You might like to analyse the following quote as part of your discussion of how Henchard and Farfrae are used as foils for each other in their profound difference and how each represents different extremes. Consider this quote from Chapter 17:
Character is Fate, said Novalis, and Farfrae’s character was just the reverse of Henchard’s, who might not inaptly be described as Faust has been described—as a vehement gloomy being who had quitted the ways of vulgar men without light to guide him on a better way.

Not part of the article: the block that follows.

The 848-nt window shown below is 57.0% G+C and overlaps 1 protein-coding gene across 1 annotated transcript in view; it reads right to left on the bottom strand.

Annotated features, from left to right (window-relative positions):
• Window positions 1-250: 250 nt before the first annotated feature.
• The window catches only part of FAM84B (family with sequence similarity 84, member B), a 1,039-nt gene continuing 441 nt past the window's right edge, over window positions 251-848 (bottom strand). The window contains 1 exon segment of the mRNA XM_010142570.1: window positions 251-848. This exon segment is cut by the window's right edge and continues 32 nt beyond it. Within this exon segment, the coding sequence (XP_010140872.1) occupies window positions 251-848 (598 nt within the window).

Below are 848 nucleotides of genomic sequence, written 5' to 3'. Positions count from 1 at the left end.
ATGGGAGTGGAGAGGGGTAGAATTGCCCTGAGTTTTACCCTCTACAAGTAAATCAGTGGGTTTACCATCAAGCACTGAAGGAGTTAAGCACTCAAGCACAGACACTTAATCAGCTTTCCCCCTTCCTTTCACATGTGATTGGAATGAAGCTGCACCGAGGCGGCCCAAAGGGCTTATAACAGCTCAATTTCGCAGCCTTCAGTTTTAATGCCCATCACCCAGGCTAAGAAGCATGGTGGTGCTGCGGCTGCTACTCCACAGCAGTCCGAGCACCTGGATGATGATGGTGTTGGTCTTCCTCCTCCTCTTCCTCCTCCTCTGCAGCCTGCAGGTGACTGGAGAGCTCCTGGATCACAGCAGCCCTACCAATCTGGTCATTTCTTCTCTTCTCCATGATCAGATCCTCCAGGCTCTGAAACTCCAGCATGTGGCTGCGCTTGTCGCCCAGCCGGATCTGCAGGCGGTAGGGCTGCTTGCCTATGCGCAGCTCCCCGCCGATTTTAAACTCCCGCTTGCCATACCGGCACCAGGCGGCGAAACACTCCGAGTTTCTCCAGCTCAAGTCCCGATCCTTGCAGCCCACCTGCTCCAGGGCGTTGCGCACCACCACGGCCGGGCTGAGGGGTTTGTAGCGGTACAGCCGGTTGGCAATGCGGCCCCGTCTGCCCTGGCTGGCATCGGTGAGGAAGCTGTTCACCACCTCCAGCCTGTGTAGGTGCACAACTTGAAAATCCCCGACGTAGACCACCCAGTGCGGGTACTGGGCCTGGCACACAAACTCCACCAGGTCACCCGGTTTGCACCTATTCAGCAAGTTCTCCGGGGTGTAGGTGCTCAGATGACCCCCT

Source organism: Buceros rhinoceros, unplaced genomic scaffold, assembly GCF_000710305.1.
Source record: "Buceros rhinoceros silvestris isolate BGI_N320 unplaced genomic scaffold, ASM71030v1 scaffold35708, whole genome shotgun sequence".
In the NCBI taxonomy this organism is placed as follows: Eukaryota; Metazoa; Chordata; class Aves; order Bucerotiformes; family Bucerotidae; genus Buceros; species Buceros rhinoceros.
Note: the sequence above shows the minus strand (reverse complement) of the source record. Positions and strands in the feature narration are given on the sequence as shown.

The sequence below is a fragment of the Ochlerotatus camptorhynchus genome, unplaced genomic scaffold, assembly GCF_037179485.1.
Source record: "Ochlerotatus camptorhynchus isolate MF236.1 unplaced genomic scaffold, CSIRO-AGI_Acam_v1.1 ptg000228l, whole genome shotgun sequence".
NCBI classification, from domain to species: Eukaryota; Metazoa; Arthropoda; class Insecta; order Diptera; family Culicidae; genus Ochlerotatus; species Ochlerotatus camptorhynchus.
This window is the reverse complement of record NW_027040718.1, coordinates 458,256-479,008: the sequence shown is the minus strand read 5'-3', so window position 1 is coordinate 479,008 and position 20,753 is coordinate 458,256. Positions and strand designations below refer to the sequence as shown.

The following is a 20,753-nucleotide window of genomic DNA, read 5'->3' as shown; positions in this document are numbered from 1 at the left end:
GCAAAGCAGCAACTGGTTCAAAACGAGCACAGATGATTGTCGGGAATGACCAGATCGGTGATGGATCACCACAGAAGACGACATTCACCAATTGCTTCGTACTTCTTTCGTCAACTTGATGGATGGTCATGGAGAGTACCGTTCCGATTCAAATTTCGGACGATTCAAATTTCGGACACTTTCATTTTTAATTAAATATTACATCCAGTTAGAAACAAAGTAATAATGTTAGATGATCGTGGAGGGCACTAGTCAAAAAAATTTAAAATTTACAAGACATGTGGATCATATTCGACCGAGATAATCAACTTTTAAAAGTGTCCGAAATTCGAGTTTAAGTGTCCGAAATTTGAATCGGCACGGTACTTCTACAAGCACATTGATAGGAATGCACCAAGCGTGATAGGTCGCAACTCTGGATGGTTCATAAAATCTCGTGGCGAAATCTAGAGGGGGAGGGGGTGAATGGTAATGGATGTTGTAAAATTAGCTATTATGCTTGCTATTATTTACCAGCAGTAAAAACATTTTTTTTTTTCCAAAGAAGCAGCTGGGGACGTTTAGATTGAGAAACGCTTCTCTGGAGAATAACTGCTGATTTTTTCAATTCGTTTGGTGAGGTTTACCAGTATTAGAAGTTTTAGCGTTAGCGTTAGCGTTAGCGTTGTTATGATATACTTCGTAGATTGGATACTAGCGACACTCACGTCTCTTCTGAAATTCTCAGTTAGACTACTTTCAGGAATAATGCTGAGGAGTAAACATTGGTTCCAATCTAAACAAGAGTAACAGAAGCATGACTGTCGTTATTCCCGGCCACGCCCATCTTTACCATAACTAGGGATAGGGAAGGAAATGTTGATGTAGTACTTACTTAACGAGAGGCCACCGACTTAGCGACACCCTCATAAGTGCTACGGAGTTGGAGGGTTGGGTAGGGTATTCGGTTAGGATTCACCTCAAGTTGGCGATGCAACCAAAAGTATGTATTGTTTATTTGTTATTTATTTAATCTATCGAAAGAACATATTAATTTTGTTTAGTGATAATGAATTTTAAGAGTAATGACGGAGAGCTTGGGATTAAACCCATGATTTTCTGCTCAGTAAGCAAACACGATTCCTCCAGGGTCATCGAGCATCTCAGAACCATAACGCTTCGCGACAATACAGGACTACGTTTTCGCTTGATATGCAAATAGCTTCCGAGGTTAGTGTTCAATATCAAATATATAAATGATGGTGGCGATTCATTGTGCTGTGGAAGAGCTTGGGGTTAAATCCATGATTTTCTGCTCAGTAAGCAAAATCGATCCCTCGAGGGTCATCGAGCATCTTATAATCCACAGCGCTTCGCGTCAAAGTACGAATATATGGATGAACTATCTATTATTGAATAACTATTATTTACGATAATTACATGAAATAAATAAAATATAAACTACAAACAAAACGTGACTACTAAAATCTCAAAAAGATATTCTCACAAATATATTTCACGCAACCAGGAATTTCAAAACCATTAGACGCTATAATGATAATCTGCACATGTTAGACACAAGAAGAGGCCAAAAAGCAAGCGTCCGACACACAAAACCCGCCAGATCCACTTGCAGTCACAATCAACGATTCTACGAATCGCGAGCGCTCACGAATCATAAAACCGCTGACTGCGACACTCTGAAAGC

This quote comes at the novel after Farfrae has stopped working for Henchard after he was asked by Henchard to leave his job and to stop paying his addresses to Elizabeth-Jane. The allusion that this quote begins with comes from Novalis, a German poet and novelist from the 18th century, and acts as a kind of motto or thematic statement that allows us to understand the struggle that Henchard has throughout the rest of the novel. Although Henchard seems to cast the blame for his bad luck on fate and other impersonal forces, this quote reminds us that much of his bad fortune is down to his own character and shortcomings. Consider the way that this chapter reminds us that "there was still the same unruly volcanic stuff beneath the rind of Michael Henchard as when he had sold his wife at Weydon Fair." Even though his appearance and social standing has changed, he is still shown to be the same raw, passionate and intemperate individual beneath this appearance. It is this weakness of feeling and expressing his emotions powerfully that is at least a significant part of his downfall.